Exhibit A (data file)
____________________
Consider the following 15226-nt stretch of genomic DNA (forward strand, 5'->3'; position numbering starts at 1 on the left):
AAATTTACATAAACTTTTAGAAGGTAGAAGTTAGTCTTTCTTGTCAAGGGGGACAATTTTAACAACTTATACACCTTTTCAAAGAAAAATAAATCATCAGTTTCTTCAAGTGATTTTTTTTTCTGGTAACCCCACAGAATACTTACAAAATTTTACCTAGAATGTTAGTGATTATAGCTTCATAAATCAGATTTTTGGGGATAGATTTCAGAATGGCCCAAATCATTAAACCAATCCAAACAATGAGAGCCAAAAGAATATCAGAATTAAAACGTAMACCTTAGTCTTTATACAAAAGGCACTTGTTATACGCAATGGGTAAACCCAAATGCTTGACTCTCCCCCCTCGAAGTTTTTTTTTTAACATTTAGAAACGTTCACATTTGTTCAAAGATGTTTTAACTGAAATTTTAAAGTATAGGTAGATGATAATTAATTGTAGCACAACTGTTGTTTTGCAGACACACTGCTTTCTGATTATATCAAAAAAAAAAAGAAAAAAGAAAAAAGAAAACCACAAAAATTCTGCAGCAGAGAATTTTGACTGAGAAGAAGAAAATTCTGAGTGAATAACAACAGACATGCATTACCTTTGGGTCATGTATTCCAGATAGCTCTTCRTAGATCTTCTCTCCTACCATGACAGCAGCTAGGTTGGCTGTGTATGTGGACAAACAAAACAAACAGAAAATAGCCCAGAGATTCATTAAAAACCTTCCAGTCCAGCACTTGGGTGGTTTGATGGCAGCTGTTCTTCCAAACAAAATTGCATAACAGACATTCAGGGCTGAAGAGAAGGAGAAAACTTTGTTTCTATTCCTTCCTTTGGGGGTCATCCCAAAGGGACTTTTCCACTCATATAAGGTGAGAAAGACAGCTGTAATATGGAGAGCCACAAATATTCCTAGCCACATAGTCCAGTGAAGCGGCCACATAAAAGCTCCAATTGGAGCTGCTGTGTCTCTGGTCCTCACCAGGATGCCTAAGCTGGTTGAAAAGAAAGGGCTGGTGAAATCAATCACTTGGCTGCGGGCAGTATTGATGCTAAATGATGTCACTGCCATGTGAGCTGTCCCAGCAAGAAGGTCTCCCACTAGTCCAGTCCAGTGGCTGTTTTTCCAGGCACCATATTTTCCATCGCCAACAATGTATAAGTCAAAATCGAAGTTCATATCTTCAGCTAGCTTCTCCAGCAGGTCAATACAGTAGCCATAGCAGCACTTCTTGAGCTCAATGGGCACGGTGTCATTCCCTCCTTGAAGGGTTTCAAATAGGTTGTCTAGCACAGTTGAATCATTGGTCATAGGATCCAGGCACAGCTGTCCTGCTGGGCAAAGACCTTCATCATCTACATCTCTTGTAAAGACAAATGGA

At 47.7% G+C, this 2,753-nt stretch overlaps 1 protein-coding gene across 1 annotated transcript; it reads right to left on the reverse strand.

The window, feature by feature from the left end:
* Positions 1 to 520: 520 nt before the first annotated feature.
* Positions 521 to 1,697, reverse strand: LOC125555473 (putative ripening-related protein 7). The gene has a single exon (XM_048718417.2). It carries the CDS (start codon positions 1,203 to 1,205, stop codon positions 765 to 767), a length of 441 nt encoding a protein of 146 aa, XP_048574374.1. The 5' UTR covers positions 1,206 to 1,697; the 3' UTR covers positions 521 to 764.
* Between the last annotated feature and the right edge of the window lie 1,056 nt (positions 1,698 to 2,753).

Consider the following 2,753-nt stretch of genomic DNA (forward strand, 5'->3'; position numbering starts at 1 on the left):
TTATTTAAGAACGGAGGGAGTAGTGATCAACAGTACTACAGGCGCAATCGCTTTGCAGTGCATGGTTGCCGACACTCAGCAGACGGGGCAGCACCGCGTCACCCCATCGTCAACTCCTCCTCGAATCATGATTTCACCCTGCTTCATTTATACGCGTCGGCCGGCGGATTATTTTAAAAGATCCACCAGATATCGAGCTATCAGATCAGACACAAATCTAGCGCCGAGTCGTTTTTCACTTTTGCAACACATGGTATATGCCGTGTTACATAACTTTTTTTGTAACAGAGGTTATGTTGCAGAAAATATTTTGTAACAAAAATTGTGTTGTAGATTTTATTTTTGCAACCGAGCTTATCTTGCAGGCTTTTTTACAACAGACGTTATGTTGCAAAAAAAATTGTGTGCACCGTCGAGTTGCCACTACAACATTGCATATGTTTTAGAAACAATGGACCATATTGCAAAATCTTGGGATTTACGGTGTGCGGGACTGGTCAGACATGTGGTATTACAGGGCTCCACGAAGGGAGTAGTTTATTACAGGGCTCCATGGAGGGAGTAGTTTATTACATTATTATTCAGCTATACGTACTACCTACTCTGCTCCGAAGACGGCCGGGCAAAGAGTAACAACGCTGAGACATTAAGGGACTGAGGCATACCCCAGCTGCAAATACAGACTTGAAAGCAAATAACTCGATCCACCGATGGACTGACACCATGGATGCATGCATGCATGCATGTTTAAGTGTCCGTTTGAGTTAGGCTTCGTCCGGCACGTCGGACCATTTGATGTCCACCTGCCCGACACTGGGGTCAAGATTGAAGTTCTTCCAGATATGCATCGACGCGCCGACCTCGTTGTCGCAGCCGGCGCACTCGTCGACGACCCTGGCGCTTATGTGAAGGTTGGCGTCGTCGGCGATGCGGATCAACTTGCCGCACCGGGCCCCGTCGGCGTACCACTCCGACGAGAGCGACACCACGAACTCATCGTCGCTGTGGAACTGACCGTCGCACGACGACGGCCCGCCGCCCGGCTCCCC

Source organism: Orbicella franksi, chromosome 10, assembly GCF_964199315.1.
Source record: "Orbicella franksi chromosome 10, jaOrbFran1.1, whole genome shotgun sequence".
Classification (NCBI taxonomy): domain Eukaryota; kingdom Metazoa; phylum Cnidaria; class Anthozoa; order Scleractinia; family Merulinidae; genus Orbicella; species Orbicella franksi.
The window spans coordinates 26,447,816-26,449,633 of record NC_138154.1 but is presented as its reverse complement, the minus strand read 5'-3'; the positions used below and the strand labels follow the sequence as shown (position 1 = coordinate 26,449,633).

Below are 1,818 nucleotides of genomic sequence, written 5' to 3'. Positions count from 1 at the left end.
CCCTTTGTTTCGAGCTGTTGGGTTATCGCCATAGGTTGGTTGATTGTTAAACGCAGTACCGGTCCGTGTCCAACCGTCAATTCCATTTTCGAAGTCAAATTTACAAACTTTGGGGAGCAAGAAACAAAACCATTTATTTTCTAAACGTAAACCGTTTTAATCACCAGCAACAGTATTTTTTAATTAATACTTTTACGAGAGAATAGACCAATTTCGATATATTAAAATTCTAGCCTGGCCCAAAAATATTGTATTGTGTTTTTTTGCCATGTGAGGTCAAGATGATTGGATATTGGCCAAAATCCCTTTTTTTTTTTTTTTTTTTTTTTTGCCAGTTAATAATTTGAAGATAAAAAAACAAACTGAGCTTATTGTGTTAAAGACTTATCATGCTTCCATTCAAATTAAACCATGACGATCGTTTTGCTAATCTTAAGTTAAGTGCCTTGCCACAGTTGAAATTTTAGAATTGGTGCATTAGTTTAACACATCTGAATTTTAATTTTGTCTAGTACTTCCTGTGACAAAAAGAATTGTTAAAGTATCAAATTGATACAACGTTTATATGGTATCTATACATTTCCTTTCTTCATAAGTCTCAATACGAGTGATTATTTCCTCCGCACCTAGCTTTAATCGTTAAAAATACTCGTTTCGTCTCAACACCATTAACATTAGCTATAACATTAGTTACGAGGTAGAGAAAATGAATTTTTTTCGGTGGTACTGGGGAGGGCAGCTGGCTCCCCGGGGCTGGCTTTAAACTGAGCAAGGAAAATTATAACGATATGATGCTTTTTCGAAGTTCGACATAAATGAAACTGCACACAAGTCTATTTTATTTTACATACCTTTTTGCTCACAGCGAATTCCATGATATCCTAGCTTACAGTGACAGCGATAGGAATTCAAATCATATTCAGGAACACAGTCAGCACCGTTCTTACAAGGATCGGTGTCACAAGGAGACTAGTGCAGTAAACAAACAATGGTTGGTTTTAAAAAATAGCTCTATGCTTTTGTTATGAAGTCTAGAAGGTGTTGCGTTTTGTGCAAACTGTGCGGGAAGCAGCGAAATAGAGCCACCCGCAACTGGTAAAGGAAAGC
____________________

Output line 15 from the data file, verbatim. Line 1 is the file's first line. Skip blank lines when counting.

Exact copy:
CCCTTTGTTTCGAGCTGTTGGGTTATCGCCATAGGTTGGTTGATTGTTAAACGCAGTACCGGTCCGTGTCCAACCGTCAATTCCATTTTCGAAGTCAAATTTACAAACTTTGGGGAGCAAGAAACAAAACCATTTATTTTCTAAACGTAAACCGTTTTAATCACCAGCAACAGTATTTTTTAATTAATACTTTTACGAGAGAATAGACCAATTTCGATATATTAAAATTCTAGCCTGGCCCAAAAATATTGTATTGTGTTTTTTTGCCATGTGAGGTCAAGATGATTGGATATTGGCCAAAATCCCTTTTTTTTTTTTTTTTTTTTTTTTGCCAGTTAATAATTTGAAGATAAAAAAACAAACTGAGCTTATTGTGTTAAAGACTTATCATGCTTCCATTCAAATTAAACCATGACGATCGTTTTGCTAATCTTAAGTTAAGTGCCTTGCCACAGTTGAAATTTTAGAATTGGTGCATTAGTTTAACACATCTGAATTTTAATTTTGTCTAGTACTTCCTGTGACAAAAAGAATTGTTAAAGTATCAAATTGATACAACGTTTATATGGTATCTATACATTTCCTTTCTTCATAAGTCTCAATACGAGTGATTATTTCCTCCGCACCTAGCTTTAATCGTTAAAAATACTCGTTTCGTCTCAACACCATTAACATTAGCTATAACATTAGTTACGAGGTAGAGAAAATGAATTTTTTTCGGTGGTACTGGGGAGGGCAGCTGGCTCCCCGGGGCTGGCTTTAAACTGAGCAAGGAAAATTATAACGATATGATGCTTTTTCGAAGTTCGACATAAATGAAACTGCACACAAGTCTATTTTATTTTACATACCTTTTTGCTCACAGCGAATTCCATGATATCCTAGCTTACAGTGACAGCGATAGGAATTCAAATCATATTCAGGAACACAGTCAGCACCGTTCTTACAAGGATCGGTGTCACAAGGAGACTAGTGCAGTAAACAAACAATGGTTGGTTTTAAAAAATAGCTCTATGCTTTTGTTATGAAGTCTAGAAGGTGTTGCGTTTTGTGCAAACTGTGCGGGAAGCAGCGAAATAGAGCCACCCGCAACTGGTAAAGGAAAGC